West Nile Virus (WNV) can be a neuroinvasive pathogen that may produce persistent mild-to-moderate neurocognitive impairments in some infected persons. Intra-individual variability (IIV) is an index of a person's performance across a neuropsychological test or battery, which is an indicator of neurocognitive control and integrity of prefrontal systems. The present study examined possible associations of IIV to neurological health and well-being in WNV infection. Participants included 84 adults with a range of clinical WNV disease (31 West Nile Encephalitis, 16 West Nile Meningitis, 37 West Nile Fever) who completed the Repeatable Battery for the Assessment of Neuropsychological Status (RBANS). IIV was operationalized as covariance of variation (CoV), or the intra-individual standard deviation across 5 age-adjusted RBANS standard scores divided by the mean of standard scores. Participants were assessed for health-related quality of life (QoL) using the RAND 36-item short form health survey (SF-36). Analyses revealed that the West Nile Encephalitis group had higher neurocognitive CoV compared to the West Nile Fever group, and this difference was associated with a medium effect size (Cohen's d = .52). Mixed linear models controlling for estimated IQ, activities of daily living, depression, neuroinvasive disease groups, and fatigue showed that higher RBANS CoV was associated with lower physical, but not mental health QoL. In persons with WNV infection, there is a modest association between elevations in IIV and encephalitis, and even subtle disruptions in neuropsychological functioning show relationships with important self-reported functioning as measured by physical health quality of life. Future studies should examine whether IIV predicts long-term health outcomes (e.g., mortality) in individuals infected with WNV.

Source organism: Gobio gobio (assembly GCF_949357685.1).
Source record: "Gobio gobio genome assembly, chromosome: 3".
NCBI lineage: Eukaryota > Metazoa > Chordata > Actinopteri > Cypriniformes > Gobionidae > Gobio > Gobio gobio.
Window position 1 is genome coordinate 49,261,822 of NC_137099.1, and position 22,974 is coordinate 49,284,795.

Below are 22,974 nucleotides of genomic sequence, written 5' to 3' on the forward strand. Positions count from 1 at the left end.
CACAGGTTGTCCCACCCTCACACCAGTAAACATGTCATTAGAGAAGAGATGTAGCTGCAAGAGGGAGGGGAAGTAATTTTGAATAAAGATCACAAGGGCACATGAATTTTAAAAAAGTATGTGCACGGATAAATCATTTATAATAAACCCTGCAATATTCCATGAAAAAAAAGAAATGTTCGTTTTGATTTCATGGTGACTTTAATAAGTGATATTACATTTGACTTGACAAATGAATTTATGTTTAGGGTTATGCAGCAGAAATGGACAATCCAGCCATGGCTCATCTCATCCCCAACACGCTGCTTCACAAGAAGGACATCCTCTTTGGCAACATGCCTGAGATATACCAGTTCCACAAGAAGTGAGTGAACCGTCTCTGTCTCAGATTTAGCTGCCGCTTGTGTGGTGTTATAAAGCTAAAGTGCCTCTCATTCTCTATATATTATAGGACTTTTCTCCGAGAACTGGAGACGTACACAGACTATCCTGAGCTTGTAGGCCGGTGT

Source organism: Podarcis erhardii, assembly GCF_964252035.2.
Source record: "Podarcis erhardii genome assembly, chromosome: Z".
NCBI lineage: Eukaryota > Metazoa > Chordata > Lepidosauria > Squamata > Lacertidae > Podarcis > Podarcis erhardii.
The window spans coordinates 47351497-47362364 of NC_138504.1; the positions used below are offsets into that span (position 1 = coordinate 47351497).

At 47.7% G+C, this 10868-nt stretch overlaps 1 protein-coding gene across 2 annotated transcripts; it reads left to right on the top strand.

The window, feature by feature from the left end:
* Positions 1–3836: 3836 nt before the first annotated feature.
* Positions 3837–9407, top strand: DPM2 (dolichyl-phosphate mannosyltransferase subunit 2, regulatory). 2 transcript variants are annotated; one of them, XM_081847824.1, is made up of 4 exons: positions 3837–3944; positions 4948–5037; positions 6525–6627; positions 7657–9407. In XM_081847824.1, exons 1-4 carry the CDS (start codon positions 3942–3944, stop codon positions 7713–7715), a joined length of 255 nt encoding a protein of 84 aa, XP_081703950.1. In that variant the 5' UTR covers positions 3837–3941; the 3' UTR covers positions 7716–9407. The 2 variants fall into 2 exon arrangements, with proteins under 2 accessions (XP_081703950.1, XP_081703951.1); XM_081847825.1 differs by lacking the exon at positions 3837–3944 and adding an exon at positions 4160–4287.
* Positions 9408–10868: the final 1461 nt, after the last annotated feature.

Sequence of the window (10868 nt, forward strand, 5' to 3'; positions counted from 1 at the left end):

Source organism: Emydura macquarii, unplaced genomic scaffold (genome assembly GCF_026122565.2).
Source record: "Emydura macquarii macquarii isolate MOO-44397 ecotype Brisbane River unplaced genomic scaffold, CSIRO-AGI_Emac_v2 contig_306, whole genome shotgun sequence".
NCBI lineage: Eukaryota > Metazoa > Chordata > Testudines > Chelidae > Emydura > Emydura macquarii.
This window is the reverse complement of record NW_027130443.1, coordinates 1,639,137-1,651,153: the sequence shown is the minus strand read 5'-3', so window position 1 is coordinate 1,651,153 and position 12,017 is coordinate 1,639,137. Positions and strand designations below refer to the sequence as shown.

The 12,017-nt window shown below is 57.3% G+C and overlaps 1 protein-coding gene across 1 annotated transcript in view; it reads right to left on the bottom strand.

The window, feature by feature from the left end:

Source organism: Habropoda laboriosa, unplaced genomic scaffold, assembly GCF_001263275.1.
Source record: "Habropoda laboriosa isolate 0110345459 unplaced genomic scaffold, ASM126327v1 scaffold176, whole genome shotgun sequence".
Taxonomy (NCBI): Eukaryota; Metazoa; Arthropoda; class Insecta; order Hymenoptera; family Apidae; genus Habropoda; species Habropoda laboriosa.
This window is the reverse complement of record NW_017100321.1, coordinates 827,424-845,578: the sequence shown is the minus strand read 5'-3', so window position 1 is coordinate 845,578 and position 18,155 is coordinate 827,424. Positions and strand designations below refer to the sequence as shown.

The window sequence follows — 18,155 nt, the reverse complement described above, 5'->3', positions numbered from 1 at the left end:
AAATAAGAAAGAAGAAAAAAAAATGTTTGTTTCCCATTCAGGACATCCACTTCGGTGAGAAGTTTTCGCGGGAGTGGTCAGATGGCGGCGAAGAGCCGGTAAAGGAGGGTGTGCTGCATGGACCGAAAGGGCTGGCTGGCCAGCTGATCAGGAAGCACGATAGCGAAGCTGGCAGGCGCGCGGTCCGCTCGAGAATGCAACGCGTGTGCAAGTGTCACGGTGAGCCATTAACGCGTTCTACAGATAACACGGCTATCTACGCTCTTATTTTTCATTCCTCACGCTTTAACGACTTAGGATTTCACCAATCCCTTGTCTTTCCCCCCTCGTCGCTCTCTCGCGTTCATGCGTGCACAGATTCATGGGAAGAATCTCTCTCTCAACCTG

Keywords: Encephalitis; Intra-individual variability; Neuroinvasive disease; Neuropsychology; Quality of life; West Nile Virus.